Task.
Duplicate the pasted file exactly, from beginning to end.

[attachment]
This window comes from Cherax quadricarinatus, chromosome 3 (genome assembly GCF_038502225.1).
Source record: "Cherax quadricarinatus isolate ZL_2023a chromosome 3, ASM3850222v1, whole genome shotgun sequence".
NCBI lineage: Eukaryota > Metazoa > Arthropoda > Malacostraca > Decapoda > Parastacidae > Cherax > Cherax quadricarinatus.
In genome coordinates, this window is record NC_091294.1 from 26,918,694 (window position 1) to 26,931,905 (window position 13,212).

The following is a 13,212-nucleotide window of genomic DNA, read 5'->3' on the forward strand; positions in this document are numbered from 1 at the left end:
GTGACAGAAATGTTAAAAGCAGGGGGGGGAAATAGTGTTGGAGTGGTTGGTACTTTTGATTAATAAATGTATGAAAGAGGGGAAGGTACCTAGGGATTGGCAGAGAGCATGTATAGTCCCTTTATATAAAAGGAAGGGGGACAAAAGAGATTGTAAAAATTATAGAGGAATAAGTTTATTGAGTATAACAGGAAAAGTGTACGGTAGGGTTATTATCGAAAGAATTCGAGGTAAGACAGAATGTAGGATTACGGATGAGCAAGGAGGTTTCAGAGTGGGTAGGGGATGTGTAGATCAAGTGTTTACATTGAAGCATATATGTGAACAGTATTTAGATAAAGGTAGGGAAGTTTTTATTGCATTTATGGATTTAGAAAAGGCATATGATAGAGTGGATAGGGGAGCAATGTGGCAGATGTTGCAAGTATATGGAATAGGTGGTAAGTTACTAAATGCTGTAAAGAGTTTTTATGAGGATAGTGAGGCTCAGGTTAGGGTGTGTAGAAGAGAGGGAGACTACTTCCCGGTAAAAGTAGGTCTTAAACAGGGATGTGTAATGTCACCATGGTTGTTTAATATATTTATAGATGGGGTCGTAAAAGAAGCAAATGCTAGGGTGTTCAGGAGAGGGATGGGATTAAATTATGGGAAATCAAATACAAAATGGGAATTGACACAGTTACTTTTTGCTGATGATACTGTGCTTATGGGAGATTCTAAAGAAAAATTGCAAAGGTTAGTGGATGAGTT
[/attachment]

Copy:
This window comes from Cherax quadricarinatus, chromosome 3 (genome assembly GCF_038502225.1).
Source record: "Cherax quadricarinatus isolate ZL_2023a chromosome 3, ASM3850222v1, whole genome shotgun sequence".
NCBI lineage: Eukaryota > Metazoa > Arthropoda > Malacostraca > Decapoda > Parastacidae > Cherax > Cherax quadricarinatus.
In genome coordinates, this window is record NC_091294.1 from 26,918,694 (window position 1) to 26,931,905 (window position 13,212).

The following is a 13,212-nucleotide window of genomic DNA, read 5'->3' on the forward strand; positions in this document are numbered from 1 at the left end:
GTGACAGAAATGTTAAAAGCAGGGGGGGGAAATAGTGTTGGAGTGGTTGGTACTTTTGATTAATAAATGTATGAAAGAGGGGAAGGTACCTAGGGATTGGCAGAGAGCATGTATAGTCCCTTTATATAAAAGGAAGGGGGACAAAAGAGATTGTAAAAATTATAGAGGAATAAGTTTATTGAGTATAACAGGAAAAGTGTACGGTAGGGTTATTATCGAAAGAATTCGAGGTAAGACAGAATGTAGGATTACGGATGAGCAAGGAGGTTTCAGAGTGGGTAGGGGATGTGTAGATCAAGTGTTTACATTGAAGCATATATGTGAACAGTATTTAGATAAAGGTAGGGAAGTTTTTATTGCATTTATGGATTTAGAAAAGGCATATGATAGAGTGGATAGGGGAGCAATGTGGCAGATGTTGCAAGTATATGGAATAGGTGGTAAGTTACTAAATGCTGTAAAGAGTTTTTATGAGGATAGTGAGGCTCAGGTTAGGGTGTGTAGAAGAGAGGGAGACTACTTCCCGGTAAAAGTAGGTCTTAAACAGGGATGTGTAATGTCACCATGGTTGTTTAATATATTTATAGATGGGGTCGTAAAAGAAGCAAATGCTAGGGTGTTCAGGAGAGGGATGGGATTAAATTATGGGAAATCAAATACAAAATGGGAATTGACACAGTTACTTTTTGCTGATGATACTGTGCTTATGGGAGATTCTAAAGAAAAATTGCAAAGGTTAGTGGATGAGTT